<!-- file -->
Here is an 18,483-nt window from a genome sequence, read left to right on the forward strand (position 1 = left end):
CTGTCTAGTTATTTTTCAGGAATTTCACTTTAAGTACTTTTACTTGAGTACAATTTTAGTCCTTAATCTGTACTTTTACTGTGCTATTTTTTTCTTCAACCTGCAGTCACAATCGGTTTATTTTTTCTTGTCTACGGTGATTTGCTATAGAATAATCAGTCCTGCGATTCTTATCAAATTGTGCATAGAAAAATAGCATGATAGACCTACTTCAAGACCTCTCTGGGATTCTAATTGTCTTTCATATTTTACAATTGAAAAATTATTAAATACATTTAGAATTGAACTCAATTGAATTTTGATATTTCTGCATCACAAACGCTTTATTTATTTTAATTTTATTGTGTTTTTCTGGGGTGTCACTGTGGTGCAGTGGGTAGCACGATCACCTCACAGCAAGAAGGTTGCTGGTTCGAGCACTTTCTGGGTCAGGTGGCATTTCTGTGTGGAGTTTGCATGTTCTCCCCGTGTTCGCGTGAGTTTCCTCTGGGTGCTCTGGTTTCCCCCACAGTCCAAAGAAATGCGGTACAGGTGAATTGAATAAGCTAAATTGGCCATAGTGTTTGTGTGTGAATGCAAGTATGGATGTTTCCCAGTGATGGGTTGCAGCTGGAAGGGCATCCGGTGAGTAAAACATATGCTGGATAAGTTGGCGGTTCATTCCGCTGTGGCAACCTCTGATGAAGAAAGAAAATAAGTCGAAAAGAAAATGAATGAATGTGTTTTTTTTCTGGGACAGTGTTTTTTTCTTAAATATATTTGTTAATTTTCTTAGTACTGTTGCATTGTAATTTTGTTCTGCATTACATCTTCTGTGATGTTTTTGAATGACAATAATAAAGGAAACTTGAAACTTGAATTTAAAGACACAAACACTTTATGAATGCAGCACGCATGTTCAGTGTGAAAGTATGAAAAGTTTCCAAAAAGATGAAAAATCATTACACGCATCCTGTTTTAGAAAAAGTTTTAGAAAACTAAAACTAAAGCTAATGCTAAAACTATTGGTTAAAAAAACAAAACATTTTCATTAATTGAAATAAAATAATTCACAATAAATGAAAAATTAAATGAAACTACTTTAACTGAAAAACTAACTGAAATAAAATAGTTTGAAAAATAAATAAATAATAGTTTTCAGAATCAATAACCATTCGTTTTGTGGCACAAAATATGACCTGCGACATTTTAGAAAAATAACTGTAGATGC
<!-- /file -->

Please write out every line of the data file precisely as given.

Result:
Here is an 18,483-nt window from a genome sequence, read left to right on the forward strand (position 1 = left end):
CTGTCTAGTTATTTTTCAGGAATTTCACTTTAAGTACTTTTACTTGAGTACAATTTTAGTCCTTAATCTGTACTTTTACTGTGCTATTTTTTTCTTCAACCTGCAGTCACAATCGGTTTATTTTTTCTTGTCTACGGTGATTTGCTATAGAATAATCAGTCCTGCGATTCTTATCAAATTGTGCATAGAAAAATAGCATGATAGACCTACTTCAAGACCTCTCTGGGATTCTAATTGTCTTTCATATTTTACAATTGAAAAATTATTAAATACATTTAGAATTGAACTCAATTGAATTTTGATATTTCTGCATCACAAACGCTTTATTTATTTTAATTTTATTGTGTTTTTCTGGGGTGTCACTGTGGTGCAGTGGGTAGCACGATCACCTCACAGCAAGAAGGTTGCTGGTTCGAGCACTTTCTGGGTCAGGTGGCATTTCTGTGTGGAGTTTGCATGTTCTCCCCGTGTTCGCGTGAGTTTCCTCTGGGTGCTCTGGTTTCCCCCACAGTCCAAAGAAATGCGGTACAGGTGAATTGAATAAGCTAAATTGGCCATAGTGTTTGTGTGTGAATGCAAGTATGGATGTTTCCCAGTGATGGGTTGCAGCTGGAAGGGCATCCGGTGAGTAAAACATATGCTGGATAAGTTGGCGGTTCATTCCGCTGTGGCAACCTCTGATGAAGAAAGAAAATAAGTCGAAAAGAAAATGAATGAATGTGTTTTTTTTCTGGGACAGTGTTTTTTTCTTAAATATATTTGTTAATTTTCTTAGTACTGTTGCATTGTAATTTTGTTCTGCATTACATCTTCTGTGATGTTTTTGAATGACAATAATAAAGGAAACTTGAAACTTGAATTTAAAGACACAAACACTTTATGAATGCAGCACGCATGTTCAGTGTGAAAGTATGAAAAGTTTCCAAAAAGATGAAAAATCATTACACGCATCCTGTTTTAGAAAAAGTTTTAGAAAACTAAAACTAAAGCTAATGCTAAAACTATTGGTTAAAAAAACAAAACATTTTCATTAATTGAAATAAAATAATTCACAATAAATGAAAAATTAAATGAAACTACTTTAACTGAAAAACTAACTGAAATAAAATAGTTTGAAAAATAAATAAATAATAGTTTTCAGAATCAATAACCATTCGTTTTGTGGCACAAAATATGACCTGCGACATTTTAGAAAAATAACTGTAGATGC